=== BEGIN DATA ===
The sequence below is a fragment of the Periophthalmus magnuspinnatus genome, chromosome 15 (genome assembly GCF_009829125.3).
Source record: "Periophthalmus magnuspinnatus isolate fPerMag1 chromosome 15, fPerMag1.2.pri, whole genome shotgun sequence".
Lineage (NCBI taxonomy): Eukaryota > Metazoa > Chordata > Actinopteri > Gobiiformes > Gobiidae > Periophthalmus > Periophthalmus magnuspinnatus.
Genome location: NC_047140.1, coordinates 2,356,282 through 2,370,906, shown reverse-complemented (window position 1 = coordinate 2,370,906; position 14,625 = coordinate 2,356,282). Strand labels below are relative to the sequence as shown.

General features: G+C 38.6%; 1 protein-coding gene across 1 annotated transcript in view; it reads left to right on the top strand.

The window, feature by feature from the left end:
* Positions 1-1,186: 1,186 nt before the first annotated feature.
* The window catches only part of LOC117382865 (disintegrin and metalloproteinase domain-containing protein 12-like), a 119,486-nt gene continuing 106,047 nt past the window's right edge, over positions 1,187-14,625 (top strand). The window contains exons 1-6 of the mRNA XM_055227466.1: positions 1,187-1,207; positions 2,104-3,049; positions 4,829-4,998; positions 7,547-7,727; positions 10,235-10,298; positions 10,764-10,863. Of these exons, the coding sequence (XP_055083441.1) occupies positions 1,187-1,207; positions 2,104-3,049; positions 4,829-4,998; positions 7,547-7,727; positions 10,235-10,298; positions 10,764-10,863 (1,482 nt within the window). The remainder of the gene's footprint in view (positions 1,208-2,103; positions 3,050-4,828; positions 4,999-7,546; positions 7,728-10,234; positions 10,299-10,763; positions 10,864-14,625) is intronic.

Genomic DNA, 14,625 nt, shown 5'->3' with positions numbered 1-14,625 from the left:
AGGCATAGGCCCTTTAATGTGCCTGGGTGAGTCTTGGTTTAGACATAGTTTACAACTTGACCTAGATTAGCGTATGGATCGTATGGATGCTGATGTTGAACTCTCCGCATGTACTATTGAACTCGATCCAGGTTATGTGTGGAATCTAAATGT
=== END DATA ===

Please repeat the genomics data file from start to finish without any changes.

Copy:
The sequence below is a fragment of the Periophthalmus magnuspinnatus genome, chromosome 15 (genome assembly GCF_009829125.3).
Source record: "Periophthalmus magnuspinnatus isolate fPerMag1 chromosome 15, fPerMag1.2.pri, whole genome shotgun sequence".
Lineage (NCBI taxonomy): Eukaryota > Metazoa > Chordata > Actinopteri > Gobiiformes > Gobiidae > Periophthalmus > Periophthalmus magnuspinnatus.
Genome location: NC_047140.1, coordinates 2,356,282 through 2,370,906, shown reverse-complemented (window position 1 = coordinate 2,370,906; position 14,625 = coordinate 2,356,282). Strand labels below are relative to the sequence as shown.

General features: G+C 38.6%; 1 protein-coding gene across 1 annotated transcript in view; it reads left to right on the top strand.

The window, feature by feature from the left end:
* Positions 1-1,186: 1,186 nt before the first annotated feature.
* The window catches only part of LOC117382865 (disintegrin and metalloproteinase domain-containing protein 12-like), a 119,486-nt gene continuing 106,047 nt past the window's right edge, over positions 1,187-14,625 (top strand). The window contains exons 1-6 of the mRNA XM_055227466.1: positions 1,187-1,207; positions 2,104-3,049; positions 4,829-4,998; positions 7,547-7,727; positions 10,235-10,298; positions 10,764-10,863. Of these exons, the coding sequence (XP_055083441.1) occupies positions 1,187-1,207; positions 2,104-3,049; positions 4,829-4,998; positions 7,547-7,727; positions 10,235-10,298; positions 10,764-10,863 (1,482 nt within the window). The remainder of the gene's footprint in view (positions 1,208-2,103; positions 3,050-4,828; positions 4,999-7,546; positions 7,728-10,234; positions 10,299-10,763; positions 10,864-14,625) is intronic.

Genomic DNA, 14,625 nt, shown 5'->3' with positions numbered 1-14,625 from the left:
AGGCATAGGCCCTTTAATGTGCCTGGGTGAGTCTTGGTTTAGACATAGTTTACAACTTGACCTAGATTAGCGTATGGATCGTATGGATGCTGATGTTGAACTCTCCGCATGTACTATTGAACTCGATCCAGGTTATGTGTGGAATCTAAATGT